According to experts and practitioners of the medical arts, like Dr.Lee, moxibustion lore was developed in China more than 3,000 years ago. However, Qin Shi Huang-Di, the first Qin Dynasty Emperor, killed many scholars and burned all the books of his time, around 2,000 years ago (210 B.C.).
A lot of knowledge was lost and fragmented. After that time, the Huangdi Neijing (The Yellow Emperor’s Inner Classic) became the dominant text and with it, the system referred to as 14 regular channel Acupuncture.
How Tong acupuncture became public
However, certain scholars evaded the persecution by Qin Di and fled to the mountains, an area today known as Shandong. These scholars and practitioners continued passing down their own theories and techniques within the system of family apprenticeship.
Tong Jong-Chang belonged to such a family practicing an alternative style of acupuncture and moxibustion. In his book published in Taiwan, he is also known as Shandong Tong Jong-Chang. After World war II and the Communist revolution, Dr. Tong moved to Taiwan.
But because he didn’t find his only son to be a fitting person to pass the lineage down to, he took on students, which is how Tong acupuncture became accessible to the open public eventually.
Point selection and needle technique
Dr.Tong’s style requires quite a few needles compared to the 14 regular channel acupuncture. The main principle in selecting Dr.Tong acupuncture points in a clinical setting is to choose points far away or often opposite to the site of pathology.
For example, if the pathology is located above, one needles locations below and vice versa. If the pathology is on the left side, one usually needles points on the right side. In Tong acupuncture, if there is a liver pathology, since the liver is located on the right side, points are needled on the left side.
But since the spleen is on the left, pathology related to it is treated by needling points on the right side. Dr. Tong didn’t place much value on the use of Shou Fa, as he didn’t use them much during needling.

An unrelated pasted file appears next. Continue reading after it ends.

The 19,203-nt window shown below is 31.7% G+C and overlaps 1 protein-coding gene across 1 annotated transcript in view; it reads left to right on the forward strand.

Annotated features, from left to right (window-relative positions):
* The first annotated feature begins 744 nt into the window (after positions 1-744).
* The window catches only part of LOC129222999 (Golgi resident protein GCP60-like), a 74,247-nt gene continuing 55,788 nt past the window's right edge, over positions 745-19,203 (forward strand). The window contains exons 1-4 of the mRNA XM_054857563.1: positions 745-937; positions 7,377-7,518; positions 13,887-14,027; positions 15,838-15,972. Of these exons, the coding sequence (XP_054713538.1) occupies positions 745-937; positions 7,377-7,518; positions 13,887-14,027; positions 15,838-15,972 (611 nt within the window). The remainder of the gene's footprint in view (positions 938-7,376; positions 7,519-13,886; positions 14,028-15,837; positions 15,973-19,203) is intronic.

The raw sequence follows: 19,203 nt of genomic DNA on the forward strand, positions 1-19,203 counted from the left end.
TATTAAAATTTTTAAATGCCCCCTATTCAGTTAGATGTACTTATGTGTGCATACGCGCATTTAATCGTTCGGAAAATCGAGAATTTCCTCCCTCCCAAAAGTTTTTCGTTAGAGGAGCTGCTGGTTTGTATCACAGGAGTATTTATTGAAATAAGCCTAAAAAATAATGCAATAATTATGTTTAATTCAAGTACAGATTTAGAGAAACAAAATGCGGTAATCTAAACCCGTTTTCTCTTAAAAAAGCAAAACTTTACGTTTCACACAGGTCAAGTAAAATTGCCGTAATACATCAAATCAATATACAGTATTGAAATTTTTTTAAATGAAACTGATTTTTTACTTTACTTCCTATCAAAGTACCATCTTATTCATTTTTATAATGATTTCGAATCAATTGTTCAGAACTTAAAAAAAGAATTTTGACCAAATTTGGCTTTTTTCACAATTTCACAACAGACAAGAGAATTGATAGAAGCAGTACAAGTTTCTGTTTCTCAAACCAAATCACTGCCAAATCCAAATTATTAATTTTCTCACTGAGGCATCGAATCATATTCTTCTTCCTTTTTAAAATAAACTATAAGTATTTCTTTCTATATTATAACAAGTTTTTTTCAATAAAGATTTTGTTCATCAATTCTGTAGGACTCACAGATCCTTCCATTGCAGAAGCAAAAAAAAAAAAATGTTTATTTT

The “Method of the Hand,” Shou Fa 手法, is basic manipulations, auxiliary manipulations used for obtaining the sensation of the needle (De Qi), as well as intricate groups of manipulations for invigorating or dispersing Qi.
Even today, there is much debate about why “Shou Fa” is so much emphasized in the manuals and in the teaching by Chinese traditional acupuncturists.
Tong’s method of basic needle manipulation
Apparently, Dr. Tong, when needling points located on fleshy areas, would first insert the needle perpendicularly. Then, he would take out the needle and insert it obliquely at 15 degrees pointed up the course of the channel, then take it out and insert it 15 degrees down the course of the channel, and finally withdraw it and insert it back perpendicularly.
He would then repeat this procedure every 10-15 minutes. Dr. Tong’s points are located on the upper and lower extremities, the head and neck, and both the ventral and dorsal trunks. However, only points on the extremities are needled. Otherwise, the points on the dorsal and ventral trunk are only bled.
There is no real mention of channels in Dr.Tong’s book. But it is assumed that the points on the body are connected and that qi is set in motion by needling and will travel to the affected area. Dr.Tong’s system is based on a very thorough application of yin and yang theory.